3) Do you feel that religious views have impacted your organizations stance on abortion? 

4) Under the circumstances that a women were raped and impregnated, does your organization still feel that abortion would be the wrong choice for her if she felt adoption were not an option? 
SPL does not require members to take a stance on the rape exception but we encourage debate. You can read more here.

5) If the life of an unborn child and mother were endangered, does your organization feel that abortion is still not an appropriate choice? 
SPL, like most pro-life organizations, recognizes that abortion to save a mother's life is tragic. Women in that situation do not view it as a "choice." It is better to save the life of the mother than to lose both mother and child.

6) Does your organization believe that abortion is wrong in all cases or is abortion acceptable in only some cases? If so, in which cases is it okay to have an abortion? 
See above.

7) Does your organization believe abortion is a sin or simply morally unjustified? 
Morally unjustified.

8) What advice can your organization give a woman if she became pregnant with an unwanted pregnancy? 
The pro-life movement must, and does, provide practical support to women in crisis pregnancies. SPL compiles resources at!links/c19od. In addition, we focus on sex education to prevent unwanted pregnancies in the first place.

9) In many cases, children who have been exposed to adoption and/or foster care have been mistreated or malnourished. Does your organization believe that adoption over abortion is a better state for unwanted pregnancies? 
Child abuse sadly occurs both in biological homes and adoptive homes. The solution is not to end the lives of its potential victims, but to rigorously prosecute child abusers whatever the setting. Adoption is not right for everyone, and no woman should ever be pressured into an adoption placement-- but done right, adoption can be a great solution for all parties and that option should remain on the table.

10) Lastly, if abortion were again declared illegal, is it safe to say that your organization would be okay with the millions of women who would risk their lives in back alley abortions? Or the thousands of babies who may be tossed away in garbage bags due to unwanted pregnancies they were not allowed to terminate?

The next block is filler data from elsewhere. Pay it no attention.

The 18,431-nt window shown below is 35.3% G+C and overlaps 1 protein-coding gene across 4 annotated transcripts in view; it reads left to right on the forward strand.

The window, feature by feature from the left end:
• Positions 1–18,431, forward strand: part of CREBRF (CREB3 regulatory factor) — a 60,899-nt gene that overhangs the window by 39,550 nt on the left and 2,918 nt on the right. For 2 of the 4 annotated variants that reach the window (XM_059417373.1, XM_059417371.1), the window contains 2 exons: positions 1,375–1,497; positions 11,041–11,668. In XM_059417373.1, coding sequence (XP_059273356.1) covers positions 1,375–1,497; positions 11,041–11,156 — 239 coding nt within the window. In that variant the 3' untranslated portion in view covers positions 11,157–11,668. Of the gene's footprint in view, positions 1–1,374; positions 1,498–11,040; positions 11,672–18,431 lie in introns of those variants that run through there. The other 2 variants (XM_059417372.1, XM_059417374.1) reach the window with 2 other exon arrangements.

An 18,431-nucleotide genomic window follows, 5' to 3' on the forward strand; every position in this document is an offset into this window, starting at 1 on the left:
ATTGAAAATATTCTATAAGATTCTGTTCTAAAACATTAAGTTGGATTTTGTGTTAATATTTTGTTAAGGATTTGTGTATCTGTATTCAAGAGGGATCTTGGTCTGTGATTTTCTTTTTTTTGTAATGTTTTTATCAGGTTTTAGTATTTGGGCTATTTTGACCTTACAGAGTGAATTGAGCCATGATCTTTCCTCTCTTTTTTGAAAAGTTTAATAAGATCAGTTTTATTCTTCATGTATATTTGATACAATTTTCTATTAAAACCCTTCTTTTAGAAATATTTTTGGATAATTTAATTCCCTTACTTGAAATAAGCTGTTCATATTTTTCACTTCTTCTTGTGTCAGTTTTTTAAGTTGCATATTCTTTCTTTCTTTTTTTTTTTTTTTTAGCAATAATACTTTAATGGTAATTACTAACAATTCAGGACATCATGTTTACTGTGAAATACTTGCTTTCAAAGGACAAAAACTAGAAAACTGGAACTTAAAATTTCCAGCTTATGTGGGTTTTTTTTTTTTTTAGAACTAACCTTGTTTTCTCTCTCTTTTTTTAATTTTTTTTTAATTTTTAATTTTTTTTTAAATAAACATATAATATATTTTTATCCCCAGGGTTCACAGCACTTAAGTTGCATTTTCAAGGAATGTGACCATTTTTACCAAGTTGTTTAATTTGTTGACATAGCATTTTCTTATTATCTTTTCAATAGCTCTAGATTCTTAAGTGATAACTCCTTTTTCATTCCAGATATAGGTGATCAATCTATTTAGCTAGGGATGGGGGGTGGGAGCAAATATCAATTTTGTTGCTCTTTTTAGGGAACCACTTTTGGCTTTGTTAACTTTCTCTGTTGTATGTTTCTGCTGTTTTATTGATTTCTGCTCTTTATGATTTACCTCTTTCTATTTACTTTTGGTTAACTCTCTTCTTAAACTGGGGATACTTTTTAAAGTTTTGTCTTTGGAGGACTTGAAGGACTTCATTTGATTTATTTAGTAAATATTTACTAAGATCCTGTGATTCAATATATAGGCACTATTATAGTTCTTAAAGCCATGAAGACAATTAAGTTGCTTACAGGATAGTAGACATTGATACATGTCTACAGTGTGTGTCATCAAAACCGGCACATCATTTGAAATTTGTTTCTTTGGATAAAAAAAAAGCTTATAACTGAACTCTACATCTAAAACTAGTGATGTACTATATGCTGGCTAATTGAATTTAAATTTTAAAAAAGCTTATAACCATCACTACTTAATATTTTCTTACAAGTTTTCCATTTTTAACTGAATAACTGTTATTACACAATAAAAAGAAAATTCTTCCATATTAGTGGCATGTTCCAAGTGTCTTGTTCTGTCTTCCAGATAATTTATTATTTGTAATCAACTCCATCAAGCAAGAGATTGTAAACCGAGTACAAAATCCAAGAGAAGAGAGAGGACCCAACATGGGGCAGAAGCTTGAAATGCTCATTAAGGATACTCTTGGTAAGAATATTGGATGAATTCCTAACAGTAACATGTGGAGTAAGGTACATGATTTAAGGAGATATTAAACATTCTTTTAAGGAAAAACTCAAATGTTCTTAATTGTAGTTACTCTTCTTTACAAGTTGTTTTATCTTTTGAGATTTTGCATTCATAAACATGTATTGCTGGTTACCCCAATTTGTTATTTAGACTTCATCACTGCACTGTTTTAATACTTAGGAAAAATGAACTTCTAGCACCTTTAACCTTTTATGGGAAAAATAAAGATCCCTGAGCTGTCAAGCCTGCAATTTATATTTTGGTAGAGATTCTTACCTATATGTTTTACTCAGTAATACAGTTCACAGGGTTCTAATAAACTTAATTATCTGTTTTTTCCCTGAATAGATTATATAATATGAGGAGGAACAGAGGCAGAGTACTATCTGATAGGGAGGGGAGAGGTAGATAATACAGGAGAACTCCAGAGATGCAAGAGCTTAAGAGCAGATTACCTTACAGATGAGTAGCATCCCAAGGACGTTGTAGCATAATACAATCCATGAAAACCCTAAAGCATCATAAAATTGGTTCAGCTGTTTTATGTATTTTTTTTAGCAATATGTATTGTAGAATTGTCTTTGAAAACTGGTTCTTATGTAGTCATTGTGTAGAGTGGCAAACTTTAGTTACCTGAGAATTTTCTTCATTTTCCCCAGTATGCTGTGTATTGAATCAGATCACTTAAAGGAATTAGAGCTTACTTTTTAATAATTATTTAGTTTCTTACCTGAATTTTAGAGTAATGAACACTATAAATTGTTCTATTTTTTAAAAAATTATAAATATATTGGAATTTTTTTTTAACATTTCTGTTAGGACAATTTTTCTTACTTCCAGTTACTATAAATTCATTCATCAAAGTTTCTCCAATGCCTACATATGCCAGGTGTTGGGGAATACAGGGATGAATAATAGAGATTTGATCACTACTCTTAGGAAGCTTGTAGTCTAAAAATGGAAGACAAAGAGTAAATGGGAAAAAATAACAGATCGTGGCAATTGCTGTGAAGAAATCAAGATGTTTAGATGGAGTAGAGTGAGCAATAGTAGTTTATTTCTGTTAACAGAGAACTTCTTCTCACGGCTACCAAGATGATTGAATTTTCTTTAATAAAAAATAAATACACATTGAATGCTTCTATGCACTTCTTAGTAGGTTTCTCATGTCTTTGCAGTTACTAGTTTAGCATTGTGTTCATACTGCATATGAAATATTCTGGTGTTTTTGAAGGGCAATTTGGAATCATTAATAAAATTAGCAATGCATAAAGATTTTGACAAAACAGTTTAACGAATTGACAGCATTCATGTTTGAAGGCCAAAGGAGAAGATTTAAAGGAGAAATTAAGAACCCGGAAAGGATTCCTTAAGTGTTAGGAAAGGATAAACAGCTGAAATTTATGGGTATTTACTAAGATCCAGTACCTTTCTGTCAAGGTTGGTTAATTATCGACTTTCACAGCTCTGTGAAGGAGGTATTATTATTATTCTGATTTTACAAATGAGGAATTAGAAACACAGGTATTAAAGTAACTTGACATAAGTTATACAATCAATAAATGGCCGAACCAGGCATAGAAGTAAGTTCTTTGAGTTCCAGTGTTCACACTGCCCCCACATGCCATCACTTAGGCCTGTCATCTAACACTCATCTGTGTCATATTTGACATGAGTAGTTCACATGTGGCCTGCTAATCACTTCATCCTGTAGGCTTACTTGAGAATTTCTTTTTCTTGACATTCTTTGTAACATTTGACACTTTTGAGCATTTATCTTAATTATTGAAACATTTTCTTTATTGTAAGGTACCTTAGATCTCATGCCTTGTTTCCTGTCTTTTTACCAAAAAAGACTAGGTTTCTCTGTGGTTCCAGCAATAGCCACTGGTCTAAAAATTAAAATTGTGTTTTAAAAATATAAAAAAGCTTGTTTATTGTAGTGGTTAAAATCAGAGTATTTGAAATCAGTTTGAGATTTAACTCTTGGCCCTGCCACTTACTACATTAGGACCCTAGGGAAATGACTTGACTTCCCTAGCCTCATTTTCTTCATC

In 1972, the year before Roe v. Wade made abortion legal nationwide, the CDC reports that 39 women died in illegal abortions and another 24 died in legal abortions (a handful of states legalized abortion before Roe). The myth that tens of thousands of women died in illegal abortions quickly falls apart when you examine the evidence (see below graph from the National Center for Health Statistics). To see thousands of maternal deaths from illegal abortion, you have to go way back to the years before the invention of antibiotics, when all surgical procedures were extremely dangerous.

I also have seen no reliable evidence of "thousands of babies tossed in garbage bags," but it's worth mentioning that Safe Haven laws have been passed since Roe v. Wade. These laws allow women to drop off unwanted infants at hospitals, police stations, and similar facilities with no questions asked. 

Finally, I direct you to a key SPL article on the subject: "Back-Alley" Argument Disrespects Women's Intelligence.

Friday, April 3, 2015

Pro-life nation of Malta pioneers bodily autonomy protections for intersex babies

Above: Intersex advocates protest cosmetic genital surgery on children
The European island nation of Malta is known for its strong pro-life stance. Despite pressure from the European Union, Malta continues to recognize the right to life of preborn babies.

It is also, interestingly, a champion of bodily autonomy: